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[235a] Is this now clear, that he is a kind of a juggler, an imitator of realities, or are we still uncertain whether he may not truly possess the knowledge of all the things about which he seems to be able to argue?

Theaetetus
How could that be, my dear sir? Surely it is pretty clear by this time from what has been said that he is one of those whose business is entertainment.

Stranger
That is to say, he must be classed as a juggler and imitator.

Theaetetus
Of course he must.

Stranger
Look sharp, then; it is now our business not to let [235b] the beast get away again, for we have almost got him into a kind of encircling net of the devices we employ in arguments about such subjects, so that he will not now escape the next thing.

Theaetetus
What next thing?

Stranger
The conclusion that he belongs to the class of conjurers.

Theaetetus
I agree to that opinion of him, too.

Stranger
It is decided, then, that we will as quickly as possible divide the image-making art and go down into it, and if the sophist stands his ground against us at first, we will seize him by the orders of reason, [235c] our king, then deliver him up to the king and display his capture. But if he tries to take cover in any of the various sections of the imitative art, we must follow him, always dividing the section into which he has retreated, until he is caught. For assuredly neither he nor any other creature will ever boast of having escaped from pursuers who are able to follow up the pursuit in detail and everywhere in this methodical way.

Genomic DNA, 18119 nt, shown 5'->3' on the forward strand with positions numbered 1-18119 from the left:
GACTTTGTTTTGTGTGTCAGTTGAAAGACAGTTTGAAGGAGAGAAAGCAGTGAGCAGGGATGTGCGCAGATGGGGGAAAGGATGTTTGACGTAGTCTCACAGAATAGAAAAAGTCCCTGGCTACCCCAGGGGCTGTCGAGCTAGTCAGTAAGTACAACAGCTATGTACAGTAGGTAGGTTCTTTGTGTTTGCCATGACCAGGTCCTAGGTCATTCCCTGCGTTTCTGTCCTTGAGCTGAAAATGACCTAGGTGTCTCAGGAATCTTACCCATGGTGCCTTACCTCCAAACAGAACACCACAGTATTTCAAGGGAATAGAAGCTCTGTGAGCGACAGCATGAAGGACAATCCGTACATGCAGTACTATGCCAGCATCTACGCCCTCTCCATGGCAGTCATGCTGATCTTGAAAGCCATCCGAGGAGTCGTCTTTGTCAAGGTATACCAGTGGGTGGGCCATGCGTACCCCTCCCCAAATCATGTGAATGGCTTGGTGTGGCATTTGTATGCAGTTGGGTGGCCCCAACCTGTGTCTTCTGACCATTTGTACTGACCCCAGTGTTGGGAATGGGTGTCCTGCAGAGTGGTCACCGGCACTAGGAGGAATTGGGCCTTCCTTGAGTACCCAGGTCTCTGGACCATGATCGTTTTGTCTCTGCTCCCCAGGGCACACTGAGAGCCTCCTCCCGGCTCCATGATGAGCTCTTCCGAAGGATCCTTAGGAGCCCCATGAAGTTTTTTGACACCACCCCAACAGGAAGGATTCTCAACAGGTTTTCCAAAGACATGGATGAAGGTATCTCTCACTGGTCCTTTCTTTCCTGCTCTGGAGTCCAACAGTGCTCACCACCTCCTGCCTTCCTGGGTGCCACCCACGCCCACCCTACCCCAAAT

Theaetetus
You are right. That is what we must do.

Stranger
To return, then, to our previous method of division, [235d] I think I see this time also two classes of imitation, but I do not yet seem to be able to make out in which of them the form we are seeking is to be found.

Theaetetus
Please first make the division and tell us what two classes you mean.

Stranger
I see the likeness-making art as one part of imitation. This is met with, as a rule, whenever anyone produces the imitation by following the proportions of the original in length, breadth, and depth, and giving, besides, [235e] the appropriate colors to each part.

Theaetetus
Yes, but do not all imitators try to do this?

Stranger
Not those who produce some large work of sculpture or painting. For if they reproduced the true proportions of beautiful forms, the upper parts, you know, would seem smaller


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